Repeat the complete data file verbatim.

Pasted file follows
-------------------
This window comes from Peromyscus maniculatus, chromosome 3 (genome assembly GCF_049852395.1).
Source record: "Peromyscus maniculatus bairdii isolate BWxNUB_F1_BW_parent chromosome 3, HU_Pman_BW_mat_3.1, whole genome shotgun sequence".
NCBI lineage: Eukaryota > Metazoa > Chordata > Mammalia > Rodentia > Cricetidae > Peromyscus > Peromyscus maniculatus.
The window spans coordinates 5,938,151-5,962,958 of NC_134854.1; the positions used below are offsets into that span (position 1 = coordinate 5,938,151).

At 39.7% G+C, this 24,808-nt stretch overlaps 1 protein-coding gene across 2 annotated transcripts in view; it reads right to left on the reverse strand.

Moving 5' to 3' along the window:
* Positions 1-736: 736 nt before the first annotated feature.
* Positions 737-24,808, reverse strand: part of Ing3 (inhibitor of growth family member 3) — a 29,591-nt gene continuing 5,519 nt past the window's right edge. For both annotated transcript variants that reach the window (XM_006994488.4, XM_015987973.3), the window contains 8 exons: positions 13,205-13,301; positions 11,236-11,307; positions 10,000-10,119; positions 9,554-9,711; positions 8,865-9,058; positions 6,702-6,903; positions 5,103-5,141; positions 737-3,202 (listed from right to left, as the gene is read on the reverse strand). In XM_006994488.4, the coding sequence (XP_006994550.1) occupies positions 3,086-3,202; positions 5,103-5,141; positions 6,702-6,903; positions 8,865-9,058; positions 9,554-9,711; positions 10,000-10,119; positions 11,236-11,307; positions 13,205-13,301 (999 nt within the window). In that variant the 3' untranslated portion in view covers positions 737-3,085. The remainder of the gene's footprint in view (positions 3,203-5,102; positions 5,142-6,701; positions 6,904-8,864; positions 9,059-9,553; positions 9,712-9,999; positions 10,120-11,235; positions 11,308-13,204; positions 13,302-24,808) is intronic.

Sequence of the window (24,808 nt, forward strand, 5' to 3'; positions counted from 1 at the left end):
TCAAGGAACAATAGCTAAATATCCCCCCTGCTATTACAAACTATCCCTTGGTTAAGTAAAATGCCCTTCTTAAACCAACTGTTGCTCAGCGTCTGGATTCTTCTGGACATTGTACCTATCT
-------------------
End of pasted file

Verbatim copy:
This window comes from Peromyscus maniculatus, chromosome 3 (genome assembly GCF_049852395.1).
Source record: "Peromyscus maniculatus bairdii isolate BWxNUB_F1_BW_parent chromosome 3, HU_Pman_BW_mat_3.1, whole genome shotgun sequence".
NCBI lineage: Eukaryota > Metazoa > Chordata > Mammalia > Rodentia > Cricetidae > Peromyscus > Peromyscus maniculatus.
The window spans coordinates 5,938,151-5,962,958 of NC_134854.1; the positions used below are offsets into that span (position 1 = coordinate 5,938,151).

At 39.7% G+C, this 24,808-nt stretch overlaps 1 protein-coding gene across 2 annotated transcripts in view; it reads right to left on the reverse strand.

Moving 5' to 3' along the window:
* Positions 1-736: 736 nt before the first annotated feature.
* Positions 737-24,808, reverse strand: part of Ing3 (inhibitor of growth family member 3) — a 29,591-nt gene continuing 5,519 nt past the window's right edge. For both annotated transcript variants that reach the window (XM_006994488.4, XM_015987973.3), the window contains 8 exons: positions 13,205-13,301; positions 11,236-11,307; positions 10,000-10,119; positions 9,554-9,711; positions 8,865-9,058; positions 6,702-6,903; positions 5,103-5,141; positions 737-3,202 (listed from right to left, as the gene is read on the reverse strand). In XM_006994488.4, the coding sequence (XP_006994550.1) occupies positions 3,086-3,202; positions 5,103-5,141; positions 6,702-6,903; positions 8,865-9,058; positions 9,554-9,711; positions 10,000-10,119; positions 11,236-11,307; positions 13,205-13,301 (999 nt within the window). In that variant the 3' untranslated portion in view covers positions 737-3,085. The remainder of the gene's footprint in view (positions 3,203-5,102; positions 5,142-6,701; positions 6,904-8,864; positions 9,059-9,553; positions 9,712-9,999; positions 10,120-11,235; positions 11,308-13,204; positions 13,302-24,808) is intronic.

Sequence of the window (24,808 nt, forward strand, 5' to 3'; positions counted from 1 at the left end):
TCAAGGAACAATAGCTAAATATCCCCCCTGCTATTACAAACTATCCCTTGGTTAAGTAAAATGCCCTTCTTAAACCAACTGTTGCTCAGCGTCTGGATTCTTCTGGACATTGTACCTATCT